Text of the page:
Let’s start with ACTFL’s position statement on the use of technology as an initial step when deciding to go high or low tech in a lesson or activity:
The use of technology should never be the goal in and of itself, but rather one tool for helping language learners to use the target language in culturally appropriate ways to accomplish authentic tasks. Further, all language learning opportunities whether provided through technology or in a traditional classroom setting, should be standards-based and help develop students’ proficiency in the target language through interactive, meaningful, and cognitively engaging learning experiences, facilitated by a qualified language teacher.
Rather than polarizing our thinking (e.g., “I’ve got to use all this great technology” or “All this technology is too overwhelming”), we should focus on making a conscientious decision based on our students’ needs and our pedagogical goals.
Backward design: What do we want students to be able to do at the end of the unit or lesson? Determine the goals and objectives first, then decide what the best medium and tools are to achieve them. Here are two examples of assessments from a unit on poetry. Objective (Interpretive Communication): “Students will be able to illustrate 4 to 6 consistent themes in poems they have read.” Medium (differentiated): students can choose high tech (e.g., Sketchpad, Penultimate) or low tech (e.g., colored pencils, water colors). Objective (Presentational Communication): Students will be able to explain how the themes are reflected in their illustrations to a variety of audiences, making appropriate cultural and lexical choices. Medium: first low tech (present to small group, entire class, or other classes/parents/community), followed by high tech (present to distance learners or globally connected classrooms).
Digital Natives: Are our students being inundated with technology day and night? Choosing a hands-on activity can help them ground themselves through human-to-human interaction. For example, during a unit on art, my students love when I pull out the memory game I brought back from Spain. When they make a match with cards featuring the same Spanish artist, they describe the artwork (style, genre, subject matter, colors, foreground, background, etc…) and share their opinions about it. It’s hands-on, communicative and interpersonal.
The Five C’s: Since we live in the world in high and low tech ways, we should learn in both contexts as well: Communication, Cultures, Communities, Connections, Comparisons take place in both grounded and virtual realities. Make sure your activities and lessons reflect this situation. One approach is to begin with low tech activities that function as scaffolding to prepare students for a summative high tech performance assessment. Students in my art unit ended up creating a virtual art gallery using Google Slides that they shared with other classes and the community. Each slide analyzed a work of art, providing information on the artist and describing the personal connection the students had developed with the piece.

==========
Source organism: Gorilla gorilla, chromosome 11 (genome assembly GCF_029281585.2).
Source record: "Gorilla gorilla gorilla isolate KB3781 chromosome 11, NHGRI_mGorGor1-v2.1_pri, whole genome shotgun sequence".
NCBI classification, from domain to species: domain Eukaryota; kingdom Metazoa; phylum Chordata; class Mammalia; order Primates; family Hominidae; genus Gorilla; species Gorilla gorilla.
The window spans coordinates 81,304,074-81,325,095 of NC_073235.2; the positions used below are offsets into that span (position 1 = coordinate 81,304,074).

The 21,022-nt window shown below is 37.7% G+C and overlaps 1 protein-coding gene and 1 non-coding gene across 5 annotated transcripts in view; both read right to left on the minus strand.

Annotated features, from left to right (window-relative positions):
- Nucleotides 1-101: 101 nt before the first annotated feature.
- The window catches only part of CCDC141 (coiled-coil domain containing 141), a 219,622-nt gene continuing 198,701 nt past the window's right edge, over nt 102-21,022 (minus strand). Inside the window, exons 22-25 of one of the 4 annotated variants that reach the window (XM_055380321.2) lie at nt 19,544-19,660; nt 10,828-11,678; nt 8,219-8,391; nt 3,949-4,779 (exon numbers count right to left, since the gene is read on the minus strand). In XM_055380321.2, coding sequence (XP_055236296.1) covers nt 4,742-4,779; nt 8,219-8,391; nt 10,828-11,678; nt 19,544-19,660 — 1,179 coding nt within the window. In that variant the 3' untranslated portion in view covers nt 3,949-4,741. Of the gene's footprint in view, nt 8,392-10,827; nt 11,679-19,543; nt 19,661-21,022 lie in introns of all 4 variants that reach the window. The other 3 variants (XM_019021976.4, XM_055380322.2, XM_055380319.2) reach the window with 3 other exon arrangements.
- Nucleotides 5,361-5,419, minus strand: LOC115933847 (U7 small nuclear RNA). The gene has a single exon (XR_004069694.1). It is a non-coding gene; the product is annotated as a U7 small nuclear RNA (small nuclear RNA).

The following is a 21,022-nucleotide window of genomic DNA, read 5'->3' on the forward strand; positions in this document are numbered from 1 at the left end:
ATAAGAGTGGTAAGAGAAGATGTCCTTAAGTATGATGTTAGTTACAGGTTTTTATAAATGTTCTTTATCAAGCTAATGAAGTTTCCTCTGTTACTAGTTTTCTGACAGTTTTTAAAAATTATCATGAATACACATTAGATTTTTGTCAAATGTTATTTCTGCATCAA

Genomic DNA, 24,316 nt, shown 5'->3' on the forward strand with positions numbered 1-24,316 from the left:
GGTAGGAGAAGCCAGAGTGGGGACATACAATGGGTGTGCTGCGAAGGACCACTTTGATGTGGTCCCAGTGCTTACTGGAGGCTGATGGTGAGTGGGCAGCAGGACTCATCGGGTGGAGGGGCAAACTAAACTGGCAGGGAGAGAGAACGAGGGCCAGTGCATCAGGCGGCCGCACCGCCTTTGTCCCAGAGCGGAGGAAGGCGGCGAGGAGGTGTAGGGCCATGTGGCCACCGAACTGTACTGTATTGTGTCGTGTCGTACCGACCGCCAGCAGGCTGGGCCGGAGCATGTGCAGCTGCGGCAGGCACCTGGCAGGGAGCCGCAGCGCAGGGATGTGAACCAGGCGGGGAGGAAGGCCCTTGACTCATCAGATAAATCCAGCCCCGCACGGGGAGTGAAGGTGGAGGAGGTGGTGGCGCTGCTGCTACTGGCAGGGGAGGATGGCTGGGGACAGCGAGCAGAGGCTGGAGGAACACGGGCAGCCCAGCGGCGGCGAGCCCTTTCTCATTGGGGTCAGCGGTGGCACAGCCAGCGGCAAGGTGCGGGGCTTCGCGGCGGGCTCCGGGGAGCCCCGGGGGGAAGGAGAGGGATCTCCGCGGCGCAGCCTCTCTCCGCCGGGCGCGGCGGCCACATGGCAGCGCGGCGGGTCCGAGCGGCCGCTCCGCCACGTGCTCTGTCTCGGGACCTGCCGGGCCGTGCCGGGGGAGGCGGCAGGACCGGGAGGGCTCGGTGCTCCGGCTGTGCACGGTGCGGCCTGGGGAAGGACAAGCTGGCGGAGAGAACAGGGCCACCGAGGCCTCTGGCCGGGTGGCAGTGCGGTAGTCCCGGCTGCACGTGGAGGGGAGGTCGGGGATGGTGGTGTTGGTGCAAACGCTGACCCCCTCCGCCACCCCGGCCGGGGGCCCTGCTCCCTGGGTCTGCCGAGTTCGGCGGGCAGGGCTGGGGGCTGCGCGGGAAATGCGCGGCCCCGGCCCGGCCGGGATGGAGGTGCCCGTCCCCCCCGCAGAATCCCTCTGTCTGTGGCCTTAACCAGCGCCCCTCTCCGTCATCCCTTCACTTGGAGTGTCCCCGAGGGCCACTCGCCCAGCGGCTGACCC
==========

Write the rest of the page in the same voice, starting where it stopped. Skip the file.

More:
Games/Gaming: Through playing games, students can learn high frequency vocabulary that is rarely covered in textbooks. Valuable language practice occurs when following game rules and negotiating meaning. Often low tech games are more effective. Recently, as a review, I have been trying out an online game Kahoot! with my students. While they appeared to be very engaged and LOVED using their smartphones, it struck me that there was very little negotiation and interpersonal communication happening in the target language. The format made it more of an interpretive activity (which I feel is still useful depending on the content, given that a review is only as good as the questions being posed). Last week I changed it up and went back to a semi-low tech game (¡Qué lío!) that is loosely based on a hybrid of Jeopardy and Wheel of Fortune. (Originally I made the game using index cards in a chart, but now I have it on my interactive white board.) During this activity, student interaction and collaboration, as well as target language use, increased exponentially as you would imagine! It became clear to me that the online gaming choice I had been using almost exclusively encouraged a degree of passivity among the students in comparison to the more active offline gaming choice.
Ultimately the technology choices we make, low and high, should be guided by what is best for students in the long run. Given all of the options available and the great variety of contexts that we teach in, I can’t simply tell you what to pick or when to pick it. Hopefully the examples above will be helpful as you make sound pedagogical decisions about using technology. Let’s be mindful of the importance of differentiation and remember that we’re modeling for our students how to use technology effectively and how to choose the right tool for the task!
Want more information and examples? Come see us at ACTFL in San Diego on Saturday, November 21 at 8 am! 2015 ACTFL Convention Program